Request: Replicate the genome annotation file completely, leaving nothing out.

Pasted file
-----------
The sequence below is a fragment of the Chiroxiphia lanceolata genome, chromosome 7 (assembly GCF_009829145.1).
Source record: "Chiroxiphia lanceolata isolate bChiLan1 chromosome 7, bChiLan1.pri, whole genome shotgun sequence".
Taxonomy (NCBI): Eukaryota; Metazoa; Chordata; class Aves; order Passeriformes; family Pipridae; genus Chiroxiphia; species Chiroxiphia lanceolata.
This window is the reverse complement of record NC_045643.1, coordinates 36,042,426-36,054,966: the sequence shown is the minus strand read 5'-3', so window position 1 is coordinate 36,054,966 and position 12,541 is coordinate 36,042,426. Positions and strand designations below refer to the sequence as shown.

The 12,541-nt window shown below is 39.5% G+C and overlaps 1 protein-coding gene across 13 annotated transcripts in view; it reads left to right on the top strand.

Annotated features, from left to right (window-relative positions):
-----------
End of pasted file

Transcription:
The sequence below is a fragment of the Chiroxiphia lanceolata genome, chromosome 7 (assembly GCF_009829145.1).
Source record: "Chiroxiphia lanceolata isolate bChiLan1 chromosome 7, bChiLan1.pri, whole genome shotgun sequence".
Taxonomy (NCBI): Eukaryota; Metazoa; Chordata; class Aves; order Passeriformes; family Pipridae; genus Chiroxiphia; species Chiroxiphia lanceolata.
This window is the reverse complement of record NC_045643.1, coordinates 36,042,426-36,054,966: the sequence shown is the minus strand read 5'-3', so window position 1 is coordinate 36,054,966 and position 12,541 is coordinate 36,042,426. Positions and strand designations below refer to the sequence as shown.

The 12,541-nt window shown below is 39.5% G+C and overlaps 1 protein-coding gene across 13 annotated transcripts in view; it reads left to right on the top strand.

Annotated features, from left to right (window-relative positions):